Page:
A bit of an update
I've had an interesting and busy couple of weeks since I last blogged. I'm feeling a lot better about my new life in Cambridge now, and am settling in to work well. The tasks that I have to work on now are much more involved and time-consuming than the ones I started with, and I've had a couple over the last month or so that I have thoroughly enjoyed. One task, to support a new feature in our flagship project, kept me occupied for something like two weeks, and was a good level of challenge. More recently, I've started working on some tasks related to smart card authentication (basically using chip-and-PIN technology to log on to our products), and it looks like I'm going to become my department's smart card bitch :)
Additionally, the Citrix iForum in Las Vegas this week has created a bit of buzz (not least because we've started showing off the products of our acquisition of XenSource), and it's reminded me just what an exciting company Citrix is, and what a good thing it is to be working for them. Whilst Citrix is a nearly-20-year-old $1.5bn multi-national company homed in the US, it still has a feel of a fresh start-up, and part of this is because of the sheer level of innovation going on in the company. There are some really amazing things happening at the moment. The emails from the upper echelons praising our hard work were a nice touch, too.
Outside of work, I have recently joined a gym, and I am continuing with my bassoon lessons. I've had a few good workouts at the gym, and as it has a pool too I have been cooling off with a swim afterwards which has been really good. It does, however, mean that I'm at the gym for a good couple of hours, which is no bad thing unless I want to be doing something else with my evening too! I've also found that I can't practise after going to the gym, as I'm generally too worn out. This is causing some problems — I haven't practised in about 2 weeks now :( — but I'm aiming to rectify that, starting tonight.
I've been working on very technical exercises since I started here, as I really wanted to undo the four years' worth of accumulated bad habits and get somewhere close to the standard I was playing at when I started University. Recently, I had started to feel as though I was losing my focus a bit having been pooled for the Cambridge Phil and not practising as much, and I was almost starting to wonder if I was wasting my teacher's time and my money. I realised soon into this week's lesson, however, that I was actually starting to play well again, and producing a particularly nice tone, and that if I could just get myself back on track with the practice, I could achieve my aim. It's not a good feeling to feel like you peaked at 18, and I don't think that's necessarily the case: with determination and hard work, I think it is possible to be playing as well as I was. I'm still young, and my fingers are still nimble; they just need to re-learn how to move quickly, and I need to re-learn confidence in my playing. And this is why I think my new teacher is going to be good for me. She's fun, enthusiastic, encouraging, and has started dropping phrases such as "someone of your standard" into the lesson. I had a couple of reservations before I started learning with someone only a couple of years older than me, but she knows her stuff as well as my second teacher did who used to play with the BSO. It's also quite telling that my bassoon lessons are the only thing that I don't have any doubts about going to, even though my teacher is a 20-30 minute drive away near Trumpington. This is all buoying me confidence-wise, and I hope that I will have many more good lessons to look forward to.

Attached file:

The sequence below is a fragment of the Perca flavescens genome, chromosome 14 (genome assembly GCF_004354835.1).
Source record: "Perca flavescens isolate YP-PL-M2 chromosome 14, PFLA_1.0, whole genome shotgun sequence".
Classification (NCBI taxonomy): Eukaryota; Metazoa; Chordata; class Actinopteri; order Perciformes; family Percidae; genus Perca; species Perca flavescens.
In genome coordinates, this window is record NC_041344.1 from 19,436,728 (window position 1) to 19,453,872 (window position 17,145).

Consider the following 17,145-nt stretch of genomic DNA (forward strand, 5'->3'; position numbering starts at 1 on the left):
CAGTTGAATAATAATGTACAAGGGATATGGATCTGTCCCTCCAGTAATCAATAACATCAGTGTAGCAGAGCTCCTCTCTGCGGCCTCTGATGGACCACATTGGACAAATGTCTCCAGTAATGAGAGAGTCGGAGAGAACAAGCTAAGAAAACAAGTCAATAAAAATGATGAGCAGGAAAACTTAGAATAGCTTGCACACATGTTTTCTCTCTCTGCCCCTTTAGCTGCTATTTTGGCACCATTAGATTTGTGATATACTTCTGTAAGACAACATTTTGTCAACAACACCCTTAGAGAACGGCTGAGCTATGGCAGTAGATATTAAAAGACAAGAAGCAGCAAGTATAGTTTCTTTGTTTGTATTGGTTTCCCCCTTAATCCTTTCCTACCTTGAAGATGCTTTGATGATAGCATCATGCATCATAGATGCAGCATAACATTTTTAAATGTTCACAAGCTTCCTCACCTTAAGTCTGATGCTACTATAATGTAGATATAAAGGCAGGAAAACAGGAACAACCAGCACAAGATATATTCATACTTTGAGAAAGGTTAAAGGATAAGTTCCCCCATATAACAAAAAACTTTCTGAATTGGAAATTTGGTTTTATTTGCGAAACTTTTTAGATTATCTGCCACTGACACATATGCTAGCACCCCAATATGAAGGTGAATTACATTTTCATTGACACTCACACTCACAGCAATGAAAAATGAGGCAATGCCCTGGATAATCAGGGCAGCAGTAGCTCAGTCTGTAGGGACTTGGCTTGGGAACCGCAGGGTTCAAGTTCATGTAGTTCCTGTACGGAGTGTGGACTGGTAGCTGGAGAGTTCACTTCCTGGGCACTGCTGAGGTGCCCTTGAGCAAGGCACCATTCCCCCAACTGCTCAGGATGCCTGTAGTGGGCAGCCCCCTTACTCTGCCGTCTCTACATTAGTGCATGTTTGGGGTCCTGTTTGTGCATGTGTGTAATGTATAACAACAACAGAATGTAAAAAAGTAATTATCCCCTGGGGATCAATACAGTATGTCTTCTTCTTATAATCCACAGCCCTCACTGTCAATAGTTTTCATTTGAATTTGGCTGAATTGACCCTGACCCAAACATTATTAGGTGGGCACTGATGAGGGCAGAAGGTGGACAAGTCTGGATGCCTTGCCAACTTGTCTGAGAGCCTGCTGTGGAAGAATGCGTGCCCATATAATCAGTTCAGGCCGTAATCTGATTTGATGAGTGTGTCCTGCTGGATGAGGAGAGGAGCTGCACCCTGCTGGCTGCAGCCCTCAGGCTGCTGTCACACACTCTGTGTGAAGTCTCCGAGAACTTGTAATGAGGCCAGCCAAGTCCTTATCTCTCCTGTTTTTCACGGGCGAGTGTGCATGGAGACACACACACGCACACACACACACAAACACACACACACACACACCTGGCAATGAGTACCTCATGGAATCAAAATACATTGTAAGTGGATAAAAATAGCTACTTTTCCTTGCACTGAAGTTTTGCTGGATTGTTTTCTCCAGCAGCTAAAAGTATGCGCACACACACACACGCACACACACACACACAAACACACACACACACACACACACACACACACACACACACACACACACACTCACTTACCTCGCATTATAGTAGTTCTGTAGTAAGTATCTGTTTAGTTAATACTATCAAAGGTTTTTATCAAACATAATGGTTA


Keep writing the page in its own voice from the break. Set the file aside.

I also met up with Paul, one of my housemates from Uni who's doing a PhD at Cambridge now, last week, and we hung out at his with a bottle of wine chewing the fat. It was really good to see him again and catch up.
I spent last weekend in London with visiting Lorna, and Sarah came down to see us both too. It was a lovely weekend, and an emotional one too, as Lorna has already hinted. We wandered around London for most of Saturday, visiting the Tate Modern in the afternoon before settling in for the rugby. The crack (Shibboleth 2007 by Doris Salcedo) was impressive in size, but disappointingly artificial. Having read a bit about it before going there, I was intrigued by the idea, but as Zoë later pointed out, it doesn't really say anything in and of itself; you have to read the leaflet to find out what Salcedo is trying to say with it (in a nutshell, it represents the divides in society). I was disappointed by the fact that it was so obviously artificial, but maybe that was part of the point of it; that the social divides are artificial.And finally, I'm going to go buy myself a TV and DVD recorder tomorrow! They are the last piece in the puzzle for my flat, so I will be properly sorted in a couple of weeks' time! I'm then heading on down to Southampton to stay with my parents for the weekend before heading back late Sunday afternoon.